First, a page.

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* [ Tochigi Tourism: Kinugawa]
* [ Tochigi Tourism: Kinugawa]
* [ Kinugawa-Kawaji] (Japanese)
* [ Kinugawa-Kawaji] (Japanese)

Revision as of 13:24, 12 February 2005

The snowy Kinugawa River

Kinugawa (鬼怒川) and Kawaji (川治) are twin hot spring towns in Tochigi prefecture, Japan.


Kinugawa is one of Japan's worst examples of development gone overboard: after a serious case of boom and bust, what was once a pristine mountain valley is now a graveyard of rusting, abandoned ferroconcrete hotels. Still, the town remains within fairly convenient striking distance of Tokyo and the Kinugawa River is as stunningly green-colored as ever. If you can spare the cash and time, it may be worth it head up northward to Kawaji, which isn't quite as overbuilt.

The name "Kinugawa" literally means Angry Demon River. The exact provenance is unclear, but the most likely explanation is that this comes from the raging waters within — although the river is now dammed and considerably more placid.

Get in

Kinugawa is most easily reached on the Tōbu Kinagawa Line (東部鬼怒川線) from Asakusa, Tokyo. There are occasional direct express trains (2 hours, ¥2800). Ordinary rapid trains are cheaper at ¥1500, but will require at least one change at Shimoimaichi. Kawaji is another 20 minutes up the line.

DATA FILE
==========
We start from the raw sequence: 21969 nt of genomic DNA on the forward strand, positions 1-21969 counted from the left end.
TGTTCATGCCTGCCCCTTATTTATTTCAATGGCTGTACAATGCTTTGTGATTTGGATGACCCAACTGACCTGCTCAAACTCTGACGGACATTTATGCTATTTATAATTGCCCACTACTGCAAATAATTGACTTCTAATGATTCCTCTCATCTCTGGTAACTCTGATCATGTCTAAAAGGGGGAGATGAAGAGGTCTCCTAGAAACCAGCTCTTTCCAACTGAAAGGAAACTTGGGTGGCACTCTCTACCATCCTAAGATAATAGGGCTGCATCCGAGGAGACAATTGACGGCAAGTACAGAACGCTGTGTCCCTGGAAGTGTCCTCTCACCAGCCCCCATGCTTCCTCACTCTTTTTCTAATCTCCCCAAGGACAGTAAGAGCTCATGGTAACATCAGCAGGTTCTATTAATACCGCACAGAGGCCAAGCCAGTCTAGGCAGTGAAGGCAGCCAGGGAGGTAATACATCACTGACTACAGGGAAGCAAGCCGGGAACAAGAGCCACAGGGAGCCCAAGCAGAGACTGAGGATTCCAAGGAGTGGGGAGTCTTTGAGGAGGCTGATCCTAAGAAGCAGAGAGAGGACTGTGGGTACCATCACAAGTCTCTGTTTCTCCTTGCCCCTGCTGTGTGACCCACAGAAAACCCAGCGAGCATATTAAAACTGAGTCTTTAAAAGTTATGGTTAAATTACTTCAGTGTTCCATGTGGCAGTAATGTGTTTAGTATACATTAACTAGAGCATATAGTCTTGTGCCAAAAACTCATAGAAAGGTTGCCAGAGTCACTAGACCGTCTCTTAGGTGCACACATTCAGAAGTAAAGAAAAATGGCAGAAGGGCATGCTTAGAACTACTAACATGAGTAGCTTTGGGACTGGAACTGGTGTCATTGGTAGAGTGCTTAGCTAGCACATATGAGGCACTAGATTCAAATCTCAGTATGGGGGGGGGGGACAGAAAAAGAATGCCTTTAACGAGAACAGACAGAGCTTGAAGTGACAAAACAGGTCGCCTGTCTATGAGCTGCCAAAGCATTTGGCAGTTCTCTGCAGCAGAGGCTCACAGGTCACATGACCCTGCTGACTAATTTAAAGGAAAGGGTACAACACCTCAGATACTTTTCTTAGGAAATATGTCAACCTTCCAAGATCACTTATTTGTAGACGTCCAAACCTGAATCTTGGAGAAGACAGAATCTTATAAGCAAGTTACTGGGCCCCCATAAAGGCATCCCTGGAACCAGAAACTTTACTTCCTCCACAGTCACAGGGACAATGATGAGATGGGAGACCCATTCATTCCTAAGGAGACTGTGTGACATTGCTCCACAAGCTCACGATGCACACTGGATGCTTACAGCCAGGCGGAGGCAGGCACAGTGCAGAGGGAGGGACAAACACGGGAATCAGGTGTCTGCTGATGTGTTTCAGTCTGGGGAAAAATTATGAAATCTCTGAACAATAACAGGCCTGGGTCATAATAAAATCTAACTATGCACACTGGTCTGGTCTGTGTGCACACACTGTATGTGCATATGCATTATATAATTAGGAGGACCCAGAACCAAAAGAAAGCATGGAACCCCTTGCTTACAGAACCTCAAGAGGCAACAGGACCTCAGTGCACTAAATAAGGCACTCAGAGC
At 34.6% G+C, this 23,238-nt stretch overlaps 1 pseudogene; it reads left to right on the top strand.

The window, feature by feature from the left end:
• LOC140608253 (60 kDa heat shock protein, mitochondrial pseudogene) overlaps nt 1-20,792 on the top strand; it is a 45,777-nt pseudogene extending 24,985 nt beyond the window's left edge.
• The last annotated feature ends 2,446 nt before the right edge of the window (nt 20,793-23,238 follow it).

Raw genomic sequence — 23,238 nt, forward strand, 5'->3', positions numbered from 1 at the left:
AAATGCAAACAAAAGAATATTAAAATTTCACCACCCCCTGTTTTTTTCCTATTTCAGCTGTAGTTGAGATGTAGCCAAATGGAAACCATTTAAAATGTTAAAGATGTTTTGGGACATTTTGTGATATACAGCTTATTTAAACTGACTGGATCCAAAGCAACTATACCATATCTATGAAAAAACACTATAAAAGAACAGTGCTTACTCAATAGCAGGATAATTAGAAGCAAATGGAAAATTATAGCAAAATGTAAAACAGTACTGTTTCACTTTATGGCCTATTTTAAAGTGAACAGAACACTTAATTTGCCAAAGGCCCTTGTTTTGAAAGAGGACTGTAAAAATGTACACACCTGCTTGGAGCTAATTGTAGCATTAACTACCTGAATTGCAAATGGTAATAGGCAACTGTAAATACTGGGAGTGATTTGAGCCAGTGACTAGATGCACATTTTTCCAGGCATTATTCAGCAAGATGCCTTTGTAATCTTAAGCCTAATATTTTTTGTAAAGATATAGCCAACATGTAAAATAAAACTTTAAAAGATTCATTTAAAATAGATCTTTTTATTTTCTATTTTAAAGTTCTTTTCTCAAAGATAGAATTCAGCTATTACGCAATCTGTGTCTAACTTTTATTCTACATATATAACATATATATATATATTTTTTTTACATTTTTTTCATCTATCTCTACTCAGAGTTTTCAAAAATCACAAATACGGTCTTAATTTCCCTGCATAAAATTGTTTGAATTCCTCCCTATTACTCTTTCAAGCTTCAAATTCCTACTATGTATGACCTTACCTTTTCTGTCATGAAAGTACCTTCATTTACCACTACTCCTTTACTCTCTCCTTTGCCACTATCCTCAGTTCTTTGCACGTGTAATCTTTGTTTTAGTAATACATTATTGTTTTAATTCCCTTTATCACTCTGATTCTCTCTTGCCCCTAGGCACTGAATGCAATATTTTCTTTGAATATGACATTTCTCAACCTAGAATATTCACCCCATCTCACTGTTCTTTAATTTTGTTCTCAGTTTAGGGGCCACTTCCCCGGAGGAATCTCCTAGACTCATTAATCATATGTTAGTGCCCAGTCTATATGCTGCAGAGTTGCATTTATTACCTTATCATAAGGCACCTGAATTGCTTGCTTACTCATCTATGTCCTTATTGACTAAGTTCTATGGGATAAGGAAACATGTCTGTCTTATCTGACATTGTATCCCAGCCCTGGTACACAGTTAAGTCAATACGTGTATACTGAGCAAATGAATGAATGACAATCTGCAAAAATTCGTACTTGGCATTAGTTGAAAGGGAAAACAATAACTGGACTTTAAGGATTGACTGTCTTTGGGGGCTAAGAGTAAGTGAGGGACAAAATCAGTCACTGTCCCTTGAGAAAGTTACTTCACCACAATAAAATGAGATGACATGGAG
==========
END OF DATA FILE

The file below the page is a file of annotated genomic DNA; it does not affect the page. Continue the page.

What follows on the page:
There is no direct JR access, although you can take the Shinkansen to Utsunomiya, change to the JR Nikko line for Imaichi, and then change again to the Tobu line for the final leg. This is unlikely to be worth the hassle even if you have the JR Rail Pass.

Get around

Kinugawa is fairly spread out. You can either use the infrequent buses, or the expensive taxis. If arriving by train, be sure to check if your lodgings are closer to Kinugawa Onsen or Kinugawa Kōen station.


Aside from the mountain valley itself, there is little to see here. The Nichien Momiji Line, the highway connecting Kinugawa and Kawaji, makes for a fairly scenic drive though.


Loll about in hot springs. More adventurous types may also want to try battling against angry demons by rafting in the Kinugawa River.



Most guests eat at their lodgings, but there are a scattering of restaurants just outside Kinugawa Onsen station.



The recession of the 1990s hit Kinugawa hard and many hotels struggle with low occupancy rates (or have been outright shut down). This means there are some pretty good bargains to be found, especially off-season.

  • Kinugawa Green Palace. Tel. 0288-77-2121, [1]. Large operation offering surprisingly large and nice Japanese-style rooms. The outdoor bath on the ground floor has nice views — if you keep your eyes fixed straight forward and ignore the rumbling air/water/heating machinery on all other three sides. Still decent value at ¥8000 with two meals.

Get out

  • Nikko, with its national parks and opulent shrines, presents an altogether different picture.

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